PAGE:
Fatigue is one of the commonest symptoms of MS and one that can often cause major problems to people's lives.
The cause of fatigue in MS is not well understood. It is thought to result from a combination of factors, partly caused by MS itself (known as primary fatigue) and partly by other factors (secondary fatigue) that affect the person with MS more significantly than those without the condition.
Primary fatigue is thought to be a combination of slowed nerve messages from the brain and spinal cord and a build up of weakness in muscles due to lack of stimulation. The level of fatigue does not reflect the severity of someone's MS and people can experience fatigue that prevents them from working or which interrupts their daily life whilst having no other symptoms.
MS fatigue or 'lassitude' is very different from the tiredness or exhaustion that people without MS experience following strenuous exercise or a busy day at work. Fatigue is described as interfering with normal activity and being out of all proportion to any activity undertaken. It is characterised by the sudden loss of energy and the inability to continue an activity.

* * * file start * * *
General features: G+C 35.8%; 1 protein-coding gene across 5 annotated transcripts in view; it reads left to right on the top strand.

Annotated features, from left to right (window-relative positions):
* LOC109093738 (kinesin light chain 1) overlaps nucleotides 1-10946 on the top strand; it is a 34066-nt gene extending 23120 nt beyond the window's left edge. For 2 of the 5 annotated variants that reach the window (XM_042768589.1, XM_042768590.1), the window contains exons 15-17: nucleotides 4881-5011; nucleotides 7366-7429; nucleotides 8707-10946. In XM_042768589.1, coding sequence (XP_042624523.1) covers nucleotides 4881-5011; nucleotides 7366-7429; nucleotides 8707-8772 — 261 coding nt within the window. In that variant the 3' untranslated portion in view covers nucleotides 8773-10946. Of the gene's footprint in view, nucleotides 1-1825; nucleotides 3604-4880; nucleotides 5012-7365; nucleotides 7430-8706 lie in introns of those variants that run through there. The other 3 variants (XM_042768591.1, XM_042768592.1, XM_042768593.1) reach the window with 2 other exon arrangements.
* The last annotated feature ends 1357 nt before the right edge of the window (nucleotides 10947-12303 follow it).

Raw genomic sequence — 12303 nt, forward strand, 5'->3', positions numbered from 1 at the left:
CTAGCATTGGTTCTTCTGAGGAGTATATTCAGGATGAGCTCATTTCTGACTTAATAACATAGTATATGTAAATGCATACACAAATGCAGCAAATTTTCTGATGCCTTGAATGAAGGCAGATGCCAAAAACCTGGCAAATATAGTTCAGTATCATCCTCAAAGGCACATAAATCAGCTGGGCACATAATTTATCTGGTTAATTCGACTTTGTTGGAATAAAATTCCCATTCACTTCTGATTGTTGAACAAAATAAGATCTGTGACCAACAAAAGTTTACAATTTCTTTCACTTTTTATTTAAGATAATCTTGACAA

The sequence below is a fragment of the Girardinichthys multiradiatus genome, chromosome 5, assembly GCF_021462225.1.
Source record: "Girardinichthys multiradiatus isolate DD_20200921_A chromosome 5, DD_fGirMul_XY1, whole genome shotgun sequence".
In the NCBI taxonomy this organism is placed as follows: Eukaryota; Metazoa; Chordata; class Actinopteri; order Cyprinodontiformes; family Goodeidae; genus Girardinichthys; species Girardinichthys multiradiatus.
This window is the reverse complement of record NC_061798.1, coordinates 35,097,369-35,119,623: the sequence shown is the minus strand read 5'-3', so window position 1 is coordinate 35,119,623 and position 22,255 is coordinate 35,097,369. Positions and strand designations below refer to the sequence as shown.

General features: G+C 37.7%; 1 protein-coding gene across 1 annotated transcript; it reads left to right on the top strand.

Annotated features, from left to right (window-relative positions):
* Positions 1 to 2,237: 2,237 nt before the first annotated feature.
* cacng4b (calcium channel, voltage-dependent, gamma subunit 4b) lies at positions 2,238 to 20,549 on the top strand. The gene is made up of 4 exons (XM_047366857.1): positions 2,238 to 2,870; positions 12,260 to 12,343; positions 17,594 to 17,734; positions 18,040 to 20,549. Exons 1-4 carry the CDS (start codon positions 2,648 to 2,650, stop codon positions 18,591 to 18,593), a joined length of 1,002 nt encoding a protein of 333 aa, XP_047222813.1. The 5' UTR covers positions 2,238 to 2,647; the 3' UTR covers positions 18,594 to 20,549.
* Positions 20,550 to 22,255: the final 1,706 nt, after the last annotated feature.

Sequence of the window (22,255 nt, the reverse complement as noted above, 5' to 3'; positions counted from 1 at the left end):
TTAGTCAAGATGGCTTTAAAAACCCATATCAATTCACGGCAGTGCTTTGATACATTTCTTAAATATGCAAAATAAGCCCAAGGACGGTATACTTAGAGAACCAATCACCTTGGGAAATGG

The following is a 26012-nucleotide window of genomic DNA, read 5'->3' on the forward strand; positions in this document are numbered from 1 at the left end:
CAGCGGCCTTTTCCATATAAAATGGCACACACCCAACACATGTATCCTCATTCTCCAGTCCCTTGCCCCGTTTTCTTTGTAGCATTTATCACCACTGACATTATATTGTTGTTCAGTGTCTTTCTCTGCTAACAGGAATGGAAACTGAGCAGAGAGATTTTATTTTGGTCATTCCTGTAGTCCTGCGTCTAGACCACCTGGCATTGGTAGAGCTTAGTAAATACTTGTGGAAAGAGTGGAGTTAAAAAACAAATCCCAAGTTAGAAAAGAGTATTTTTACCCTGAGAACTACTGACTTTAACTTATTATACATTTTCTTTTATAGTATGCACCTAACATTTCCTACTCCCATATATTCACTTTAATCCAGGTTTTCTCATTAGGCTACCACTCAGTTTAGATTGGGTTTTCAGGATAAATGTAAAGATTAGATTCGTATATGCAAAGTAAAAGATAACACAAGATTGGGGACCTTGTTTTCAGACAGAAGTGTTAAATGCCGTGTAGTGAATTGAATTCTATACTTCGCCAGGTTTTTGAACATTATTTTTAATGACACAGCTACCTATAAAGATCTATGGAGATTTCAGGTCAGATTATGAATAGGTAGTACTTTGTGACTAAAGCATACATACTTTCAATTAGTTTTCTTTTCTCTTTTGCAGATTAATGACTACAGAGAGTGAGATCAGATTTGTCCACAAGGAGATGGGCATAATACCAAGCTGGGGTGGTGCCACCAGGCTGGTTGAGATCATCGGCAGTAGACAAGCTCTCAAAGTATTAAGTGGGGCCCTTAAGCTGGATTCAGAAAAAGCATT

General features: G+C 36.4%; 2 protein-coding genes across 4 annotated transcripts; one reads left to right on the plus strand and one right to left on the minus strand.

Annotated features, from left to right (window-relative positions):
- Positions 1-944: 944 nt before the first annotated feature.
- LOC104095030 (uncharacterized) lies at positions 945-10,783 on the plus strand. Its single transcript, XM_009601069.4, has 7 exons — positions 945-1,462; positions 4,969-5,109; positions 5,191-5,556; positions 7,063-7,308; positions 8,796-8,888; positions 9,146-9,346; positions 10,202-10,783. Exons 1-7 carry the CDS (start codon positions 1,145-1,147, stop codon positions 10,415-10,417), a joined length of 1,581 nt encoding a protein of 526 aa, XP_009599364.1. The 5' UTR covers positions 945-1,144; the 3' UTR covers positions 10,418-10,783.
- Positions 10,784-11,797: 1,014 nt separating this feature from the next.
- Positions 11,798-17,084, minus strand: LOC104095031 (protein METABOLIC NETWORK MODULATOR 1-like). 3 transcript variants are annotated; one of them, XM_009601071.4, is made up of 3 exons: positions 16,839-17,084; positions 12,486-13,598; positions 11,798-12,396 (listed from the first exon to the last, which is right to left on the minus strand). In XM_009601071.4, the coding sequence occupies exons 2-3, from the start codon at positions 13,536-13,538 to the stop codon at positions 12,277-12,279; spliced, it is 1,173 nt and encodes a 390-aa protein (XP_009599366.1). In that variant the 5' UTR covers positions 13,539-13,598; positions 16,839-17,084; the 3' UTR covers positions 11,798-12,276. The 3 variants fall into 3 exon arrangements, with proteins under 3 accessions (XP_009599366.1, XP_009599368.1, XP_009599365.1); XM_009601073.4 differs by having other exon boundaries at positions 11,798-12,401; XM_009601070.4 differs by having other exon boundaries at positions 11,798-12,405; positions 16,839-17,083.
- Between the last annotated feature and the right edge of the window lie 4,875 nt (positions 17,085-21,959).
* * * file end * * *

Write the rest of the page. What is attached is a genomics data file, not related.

MS can also cause 'short-circuiting' or neuromuscular fatigue. This happens if nerve messages to muscles become confused when someone is performing repeated movements. Messages start to 'leak' into other nerve cells and it becomes harder for the brain to get instructions through. For example, the legs may become increasingly heavy and difficult to move when walking, or the arms may be affected when writing for a period of time.
Secondary fatigue is fatigue that results from another symptom or cause, rather than being caused by the condition directly. Factors that can add to fatigue include lack of sleep, low mood or depression, stress, inadequate diet, lack of exercise, infections or side effects of medication.
Heat can increase fatigue in MS and some people with MS find that symptoms get worse during spells of hot weather. This was first observed in the late nineteenth century, and for a time, one of the diagnostic tests for MS was to put the patient into a hot bath and observe if this made symptoms worse.
- More information from the MS Trust
- Living With Fatigue
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